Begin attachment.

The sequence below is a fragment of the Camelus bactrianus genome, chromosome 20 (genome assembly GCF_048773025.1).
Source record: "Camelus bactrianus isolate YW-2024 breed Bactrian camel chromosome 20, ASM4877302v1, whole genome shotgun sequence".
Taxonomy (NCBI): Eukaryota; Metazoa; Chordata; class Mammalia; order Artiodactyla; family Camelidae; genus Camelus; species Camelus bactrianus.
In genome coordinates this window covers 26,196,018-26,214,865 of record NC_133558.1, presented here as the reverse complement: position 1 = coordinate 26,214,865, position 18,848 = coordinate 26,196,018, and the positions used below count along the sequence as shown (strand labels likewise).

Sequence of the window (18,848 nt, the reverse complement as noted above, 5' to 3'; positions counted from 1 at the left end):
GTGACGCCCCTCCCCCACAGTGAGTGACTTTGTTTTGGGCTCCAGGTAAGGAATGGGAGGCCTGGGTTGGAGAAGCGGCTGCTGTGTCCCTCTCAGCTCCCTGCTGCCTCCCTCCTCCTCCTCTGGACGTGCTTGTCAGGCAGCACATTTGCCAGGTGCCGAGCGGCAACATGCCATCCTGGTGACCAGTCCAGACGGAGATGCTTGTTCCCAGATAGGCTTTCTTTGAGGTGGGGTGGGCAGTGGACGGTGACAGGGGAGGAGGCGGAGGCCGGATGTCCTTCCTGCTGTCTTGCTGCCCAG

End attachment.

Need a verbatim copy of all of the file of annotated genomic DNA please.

The sequence below is a fragment of the Camelus bactrianus genome, chromosome 20 (genome assembly GCF_048773025.1).
Source record: "Camelus bactrianus isolate YW-2024 breed Bactrian camel chromosome 20, ASM4877302v1, whole genome shotgun sequence".
Taxonomy (NCBI): Eukaryota; Metazoa; Chordata; class Mammalia; order Artiodactyla; family Camelidae; genus Camelus; species Camelus bactrianus.
In genome coordinates this window covers 26,196,018-26,214,865 of record NC_133558.1, presented here as the reverse complement: position 1 = coordinate 26,214,865, position 18,848 = coordinate 26,196,018, and the positions used below count along the sequence as shown (strand labels likewise).

Sequence of the window (18,848 nt, the reverse complement as noted above, 5' to 3'; positions counted from 1 at the left end):
GTGACGCCCCTCCCCCACAGTGAGTGACTTTGTTTTGGGCTCCAGGTAAGGAATGGGAGGCCTGGGTTGGAGAAGCGGCTGCTGTGTCCCTCTCAGCTCCCTGCTGCCTCCCTCCTCCTCCTCTGGACGTGCTTGTCAGGCAGCACATTTGCCAGGTGCCGAGCGGCAACATGCCATCCTGGTGACCAGTCCAGACGGAGATGCTTGTTCCCAGATAGGCTTTCTTTGAGGTGGGGTGGGCAGTGGACGGTGACAGGGGAGGAGGCGGAGGCCGGATGTCCTTCCTGCTGTCTTGCTGCCCAG